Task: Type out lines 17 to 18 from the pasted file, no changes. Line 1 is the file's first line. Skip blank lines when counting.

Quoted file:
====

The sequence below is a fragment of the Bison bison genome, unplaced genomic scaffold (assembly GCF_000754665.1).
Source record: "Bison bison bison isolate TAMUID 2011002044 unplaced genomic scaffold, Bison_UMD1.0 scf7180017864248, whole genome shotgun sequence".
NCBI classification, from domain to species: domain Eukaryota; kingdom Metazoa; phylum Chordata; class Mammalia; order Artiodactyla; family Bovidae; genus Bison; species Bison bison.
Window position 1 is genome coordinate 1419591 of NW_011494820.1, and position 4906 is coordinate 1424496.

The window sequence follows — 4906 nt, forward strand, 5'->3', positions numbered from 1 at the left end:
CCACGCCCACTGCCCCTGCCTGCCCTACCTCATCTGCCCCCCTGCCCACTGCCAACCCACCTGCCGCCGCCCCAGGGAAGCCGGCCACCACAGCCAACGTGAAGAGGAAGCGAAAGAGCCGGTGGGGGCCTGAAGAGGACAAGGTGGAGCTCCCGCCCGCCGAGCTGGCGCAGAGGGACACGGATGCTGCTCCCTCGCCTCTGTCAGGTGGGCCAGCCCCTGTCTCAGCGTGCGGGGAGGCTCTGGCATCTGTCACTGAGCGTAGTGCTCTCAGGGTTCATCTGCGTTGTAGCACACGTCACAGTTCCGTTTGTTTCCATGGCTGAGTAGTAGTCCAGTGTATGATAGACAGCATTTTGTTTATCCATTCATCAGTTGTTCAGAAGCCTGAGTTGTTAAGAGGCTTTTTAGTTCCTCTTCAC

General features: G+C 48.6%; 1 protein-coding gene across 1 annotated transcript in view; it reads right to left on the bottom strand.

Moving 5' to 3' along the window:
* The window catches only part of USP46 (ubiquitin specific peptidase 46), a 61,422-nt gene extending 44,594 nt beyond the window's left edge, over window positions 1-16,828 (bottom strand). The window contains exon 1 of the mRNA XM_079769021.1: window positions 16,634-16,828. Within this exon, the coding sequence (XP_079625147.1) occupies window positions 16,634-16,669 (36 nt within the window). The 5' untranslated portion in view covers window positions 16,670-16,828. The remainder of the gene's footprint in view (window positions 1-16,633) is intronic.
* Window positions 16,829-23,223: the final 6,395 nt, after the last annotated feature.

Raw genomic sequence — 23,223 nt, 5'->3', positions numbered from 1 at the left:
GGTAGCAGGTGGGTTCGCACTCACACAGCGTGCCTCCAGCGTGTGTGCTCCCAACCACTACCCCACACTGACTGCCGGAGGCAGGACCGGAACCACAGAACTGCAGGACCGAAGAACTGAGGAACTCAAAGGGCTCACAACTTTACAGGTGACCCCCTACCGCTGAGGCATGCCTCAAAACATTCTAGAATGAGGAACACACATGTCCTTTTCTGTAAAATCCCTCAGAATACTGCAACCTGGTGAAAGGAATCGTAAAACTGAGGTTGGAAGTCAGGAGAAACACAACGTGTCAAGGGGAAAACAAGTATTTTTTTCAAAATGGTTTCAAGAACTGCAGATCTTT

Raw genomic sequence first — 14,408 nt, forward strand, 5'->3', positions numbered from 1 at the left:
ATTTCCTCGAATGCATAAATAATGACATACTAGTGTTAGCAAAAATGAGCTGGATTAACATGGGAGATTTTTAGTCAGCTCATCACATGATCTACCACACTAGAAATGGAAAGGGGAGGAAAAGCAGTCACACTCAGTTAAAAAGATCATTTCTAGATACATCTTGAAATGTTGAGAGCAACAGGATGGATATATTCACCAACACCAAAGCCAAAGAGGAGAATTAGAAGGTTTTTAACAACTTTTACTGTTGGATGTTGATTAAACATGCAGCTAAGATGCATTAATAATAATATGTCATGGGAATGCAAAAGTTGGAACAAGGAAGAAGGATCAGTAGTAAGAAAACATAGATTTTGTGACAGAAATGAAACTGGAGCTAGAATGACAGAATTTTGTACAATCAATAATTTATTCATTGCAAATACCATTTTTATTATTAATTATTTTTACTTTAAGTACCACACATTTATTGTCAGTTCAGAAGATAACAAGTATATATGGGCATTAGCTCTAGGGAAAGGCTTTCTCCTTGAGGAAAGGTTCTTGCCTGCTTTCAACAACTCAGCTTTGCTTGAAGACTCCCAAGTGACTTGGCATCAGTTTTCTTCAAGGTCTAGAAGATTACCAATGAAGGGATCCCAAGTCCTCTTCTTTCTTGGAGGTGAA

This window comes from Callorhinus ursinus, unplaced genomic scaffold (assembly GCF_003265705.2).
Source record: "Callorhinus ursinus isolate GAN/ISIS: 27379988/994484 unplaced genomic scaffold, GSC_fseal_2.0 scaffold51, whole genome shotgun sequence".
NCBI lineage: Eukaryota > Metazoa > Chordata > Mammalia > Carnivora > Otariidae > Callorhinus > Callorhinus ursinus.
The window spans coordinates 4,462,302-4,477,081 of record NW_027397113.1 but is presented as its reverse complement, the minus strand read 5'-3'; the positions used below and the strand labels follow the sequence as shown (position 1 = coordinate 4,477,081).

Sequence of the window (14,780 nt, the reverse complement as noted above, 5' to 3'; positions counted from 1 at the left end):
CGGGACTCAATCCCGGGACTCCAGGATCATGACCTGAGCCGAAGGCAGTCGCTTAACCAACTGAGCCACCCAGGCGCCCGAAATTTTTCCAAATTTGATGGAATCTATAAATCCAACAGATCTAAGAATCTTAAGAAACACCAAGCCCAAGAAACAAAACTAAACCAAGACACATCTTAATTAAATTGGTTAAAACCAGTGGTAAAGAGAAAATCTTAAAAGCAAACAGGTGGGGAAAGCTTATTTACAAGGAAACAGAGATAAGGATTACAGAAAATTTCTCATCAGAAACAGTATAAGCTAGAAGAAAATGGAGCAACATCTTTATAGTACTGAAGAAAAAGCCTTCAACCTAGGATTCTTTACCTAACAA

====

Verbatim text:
NCBI lineage: Eukaryota > Metazoa > Chordata > Mammalia > Carnivora > Otariidae > Callorhinus > Callorhinus ursinus.
The window spans coordinates 4,462,302-4,477,081 of record NW_027397113.1 but is presented as its reverse complement, the minus strand read 5'-3'; the positions used below and the strand labels follow the sequence as shown (position 1 = coordinate 4,477,081).